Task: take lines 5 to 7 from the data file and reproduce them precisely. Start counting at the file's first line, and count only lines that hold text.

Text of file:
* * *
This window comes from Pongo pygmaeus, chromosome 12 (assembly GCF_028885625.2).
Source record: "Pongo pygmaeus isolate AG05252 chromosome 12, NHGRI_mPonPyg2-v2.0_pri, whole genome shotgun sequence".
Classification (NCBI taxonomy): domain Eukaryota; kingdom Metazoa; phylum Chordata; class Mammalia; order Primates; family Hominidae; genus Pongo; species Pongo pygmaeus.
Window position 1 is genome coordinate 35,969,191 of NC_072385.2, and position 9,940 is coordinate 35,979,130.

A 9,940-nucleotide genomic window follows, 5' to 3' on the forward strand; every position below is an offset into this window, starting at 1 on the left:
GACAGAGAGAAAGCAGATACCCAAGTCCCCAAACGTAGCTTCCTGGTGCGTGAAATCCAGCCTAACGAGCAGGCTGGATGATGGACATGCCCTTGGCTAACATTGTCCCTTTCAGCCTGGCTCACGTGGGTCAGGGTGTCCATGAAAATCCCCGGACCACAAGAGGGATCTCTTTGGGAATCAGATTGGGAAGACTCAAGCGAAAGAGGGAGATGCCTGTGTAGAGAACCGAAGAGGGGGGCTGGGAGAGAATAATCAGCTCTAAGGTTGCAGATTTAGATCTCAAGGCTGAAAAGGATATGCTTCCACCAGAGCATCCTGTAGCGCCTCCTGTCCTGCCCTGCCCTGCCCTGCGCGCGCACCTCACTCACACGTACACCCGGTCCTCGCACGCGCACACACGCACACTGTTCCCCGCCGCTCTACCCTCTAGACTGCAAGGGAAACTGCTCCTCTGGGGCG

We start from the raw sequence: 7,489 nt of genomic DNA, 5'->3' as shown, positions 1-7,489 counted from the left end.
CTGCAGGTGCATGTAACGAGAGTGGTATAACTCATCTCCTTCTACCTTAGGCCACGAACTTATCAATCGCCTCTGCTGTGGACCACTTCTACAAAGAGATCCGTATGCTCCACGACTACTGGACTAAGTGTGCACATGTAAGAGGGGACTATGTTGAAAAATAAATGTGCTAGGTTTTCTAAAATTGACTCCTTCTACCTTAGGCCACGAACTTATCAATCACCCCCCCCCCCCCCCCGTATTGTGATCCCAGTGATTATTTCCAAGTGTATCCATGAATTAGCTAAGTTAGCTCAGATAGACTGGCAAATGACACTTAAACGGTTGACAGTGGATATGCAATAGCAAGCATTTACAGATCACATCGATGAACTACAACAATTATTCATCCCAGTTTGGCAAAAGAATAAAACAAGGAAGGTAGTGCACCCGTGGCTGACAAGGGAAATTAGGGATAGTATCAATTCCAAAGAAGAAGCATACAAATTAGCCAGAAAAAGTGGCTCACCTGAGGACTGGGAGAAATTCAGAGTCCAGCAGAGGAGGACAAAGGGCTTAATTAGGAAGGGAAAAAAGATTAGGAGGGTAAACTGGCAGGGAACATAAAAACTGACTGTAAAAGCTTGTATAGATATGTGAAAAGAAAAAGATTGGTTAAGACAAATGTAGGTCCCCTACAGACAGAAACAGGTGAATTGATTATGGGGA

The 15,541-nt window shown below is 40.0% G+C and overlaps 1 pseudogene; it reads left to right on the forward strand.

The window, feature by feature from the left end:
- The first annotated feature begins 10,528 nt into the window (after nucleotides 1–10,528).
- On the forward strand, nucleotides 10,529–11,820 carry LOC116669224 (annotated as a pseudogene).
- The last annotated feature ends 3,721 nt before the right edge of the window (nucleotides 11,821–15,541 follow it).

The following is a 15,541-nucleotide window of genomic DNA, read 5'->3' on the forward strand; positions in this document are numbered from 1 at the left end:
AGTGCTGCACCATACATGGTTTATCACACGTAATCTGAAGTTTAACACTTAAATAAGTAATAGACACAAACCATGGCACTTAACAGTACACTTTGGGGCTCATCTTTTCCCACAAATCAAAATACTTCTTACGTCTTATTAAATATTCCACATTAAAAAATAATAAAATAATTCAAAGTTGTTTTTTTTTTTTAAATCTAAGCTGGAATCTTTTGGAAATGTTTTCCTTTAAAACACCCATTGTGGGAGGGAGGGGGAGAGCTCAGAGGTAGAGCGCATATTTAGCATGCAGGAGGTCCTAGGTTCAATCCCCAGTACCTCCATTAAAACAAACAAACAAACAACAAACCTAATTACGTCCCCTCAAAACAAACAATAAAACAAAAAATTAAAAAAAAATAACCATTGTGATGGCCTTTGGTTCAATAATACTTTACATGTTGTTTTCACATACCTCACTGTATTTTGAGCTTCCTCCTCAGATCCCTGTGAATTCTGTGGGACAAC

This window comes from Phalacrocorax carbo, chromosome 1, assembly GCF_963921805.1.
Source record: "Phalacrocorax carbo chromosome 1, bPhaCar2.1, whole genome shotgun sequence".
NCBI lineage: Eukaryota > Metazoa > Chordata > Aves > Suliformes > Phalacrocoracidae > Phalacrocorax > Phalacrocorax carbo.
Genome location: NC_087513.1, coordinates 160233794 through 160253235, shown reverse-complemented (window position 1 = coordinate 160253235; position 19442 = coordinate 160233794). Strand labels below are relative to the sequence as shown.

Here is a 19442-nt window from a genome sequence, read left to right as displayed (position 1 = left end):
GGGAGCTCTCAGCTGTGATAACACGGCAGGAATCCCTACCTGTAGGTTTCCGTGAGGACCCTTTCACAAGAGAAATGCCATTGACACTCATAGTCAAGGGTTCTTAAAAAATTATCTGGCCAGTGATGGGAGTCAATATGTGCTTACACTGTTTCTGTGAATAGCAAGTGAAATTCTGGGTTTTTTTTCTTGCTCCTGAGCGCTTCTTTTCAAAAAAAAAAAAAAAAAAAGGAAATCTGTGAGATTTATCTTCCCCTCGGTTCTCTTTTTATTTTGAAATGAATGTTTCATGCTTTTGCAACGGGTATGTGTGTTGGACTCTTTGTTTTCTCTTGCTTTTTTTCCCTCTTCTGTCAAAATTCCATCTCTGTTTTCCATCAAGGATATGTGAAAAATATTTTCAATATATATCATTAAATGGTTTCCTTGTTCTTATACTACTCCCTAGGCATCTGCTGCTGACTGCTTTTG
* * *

A 9,940-nucleotide genomic window follows, 5' to 3' on the forward strand; every position below is an offset into this window, starting at 1 on the left:
GACAGAGAGAAAGCAGATACCCAAGTCCCCAAACGTAGCTTCCTGGTGCGTGAAATCCAGCCTAACGAGCAGGCTGGATGATGGACATGCCCTTGGCTAACATTGTCCCTTTCAGCCTGGCTCACGTGGGTCAGGGTGTCCATGAAAATCCCCGGACCACAAGAGGGATCTCTTTGGGAATCAGATTGGGAAGACTCAAGCGAAAGAGGGAGATGCCTGTGTAGAGAACCGAAGAGGGGGGCTGGGAGAGAATAATCAGCTCTAAGGTTGCAGATTTAGATCTCAAGGCTGAAAAGGATATGCTTCCACCAGAGCATCCTGTAGCGCCTCCTGTCCTGCCCTGCCCTGCCCTGCGCGCGCACCTCACTCACACGTACACCCGGTCCTCGCACGCGCACACACGCACACTGTTCCCCGCCGCTCTACCCTCTAGACTGCAAGGGAAACTGCTCCTCTGGGGCG

We start from the raw sequence: 7,489 nt of genomic DNA, 5'->3' as shown, positions 1-7,489 counted from the left end.